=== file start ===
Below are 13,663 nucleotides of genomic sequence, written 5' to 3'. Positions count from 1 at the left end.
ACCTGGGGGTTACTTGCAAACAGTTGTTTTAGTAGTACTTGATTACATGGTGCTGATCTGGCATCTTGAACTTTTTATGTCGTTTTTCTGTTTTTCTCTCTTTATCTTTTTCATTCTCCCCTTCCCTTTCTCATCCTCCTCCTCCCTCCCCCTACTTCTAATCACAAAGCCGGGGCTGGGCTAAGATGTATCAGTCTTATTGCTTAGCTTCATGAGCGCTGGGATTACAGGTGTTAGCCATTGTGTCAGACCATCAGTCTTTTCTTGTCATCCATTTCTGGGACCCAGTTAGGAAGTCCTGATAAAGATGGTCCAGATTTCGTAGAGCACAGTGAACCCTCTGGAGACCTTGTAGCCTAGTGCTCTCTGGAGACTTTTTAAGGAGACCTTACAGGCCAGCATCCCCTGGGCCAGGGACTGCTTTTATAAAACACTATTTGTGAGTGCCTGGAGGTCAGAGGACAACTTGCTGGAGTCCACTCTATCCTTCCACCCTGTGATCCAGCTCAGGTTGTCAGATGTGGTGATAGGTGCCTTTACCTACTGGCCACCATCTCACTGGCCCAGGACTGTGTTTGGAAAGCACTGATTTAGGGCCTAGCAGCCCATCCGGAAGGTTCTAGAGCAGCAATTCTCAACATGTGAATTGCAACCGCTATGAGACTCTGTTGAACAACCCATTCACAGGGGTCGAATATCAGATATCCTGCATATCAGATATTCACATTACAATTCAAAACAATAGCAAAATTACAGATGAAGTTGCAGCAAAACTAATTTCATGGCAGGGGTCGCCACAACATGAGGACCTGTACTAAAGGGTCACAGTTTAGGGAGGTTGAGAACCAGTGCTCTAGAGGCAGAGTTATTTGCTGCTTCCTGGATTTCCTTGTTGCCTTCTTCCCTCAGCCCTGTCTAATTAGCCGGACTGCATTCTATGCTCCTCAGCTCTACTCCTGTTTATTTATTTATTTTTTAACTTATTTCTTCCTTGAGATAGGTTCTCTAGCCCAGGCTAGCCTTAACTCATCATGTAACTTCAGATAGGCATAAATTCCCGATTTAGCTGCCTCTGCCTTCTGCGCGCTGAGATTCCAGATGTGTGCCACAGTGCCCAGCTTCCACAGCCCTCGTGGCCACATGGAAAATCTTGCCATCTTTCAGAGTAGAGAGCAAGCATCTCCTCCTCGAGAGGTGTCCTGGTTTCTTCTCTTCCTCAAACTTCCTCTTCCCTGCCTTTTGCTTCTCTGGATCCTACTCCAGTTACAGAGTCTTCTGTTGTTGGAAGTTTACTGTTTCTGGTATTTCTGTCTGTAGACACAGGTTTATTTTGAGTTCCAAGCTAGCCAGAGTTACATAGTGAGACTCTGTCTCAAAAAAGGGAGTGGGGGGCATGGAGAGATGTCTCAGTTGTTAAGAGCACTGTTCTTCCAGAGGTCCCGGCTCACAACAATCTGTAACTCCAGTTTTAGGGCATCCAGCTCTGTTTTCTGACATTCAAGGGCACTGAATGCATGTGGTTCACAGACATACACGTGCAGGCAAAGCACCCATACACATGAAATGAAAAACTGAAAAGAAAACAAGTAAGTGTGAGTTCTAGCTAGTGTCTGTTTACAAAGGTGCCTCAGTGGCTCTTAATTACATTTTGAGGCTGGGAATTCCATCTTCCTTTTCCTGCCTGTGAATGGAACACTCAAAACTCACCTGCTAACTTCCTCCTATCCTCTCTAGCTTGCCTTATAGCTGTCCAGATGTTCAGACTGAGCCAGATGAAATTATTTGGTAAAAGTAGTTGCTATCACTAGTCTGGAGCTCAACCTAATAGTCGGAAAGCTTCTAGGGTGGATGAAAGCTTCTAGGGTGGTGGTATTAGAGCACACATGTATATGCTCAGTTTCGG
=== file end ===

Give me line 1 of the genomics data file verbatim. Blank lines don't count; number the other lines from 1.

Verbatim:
Below are 13,663 nucleotides of genomic sequence, written 5' to 3'. Positions count from 1 at the left end.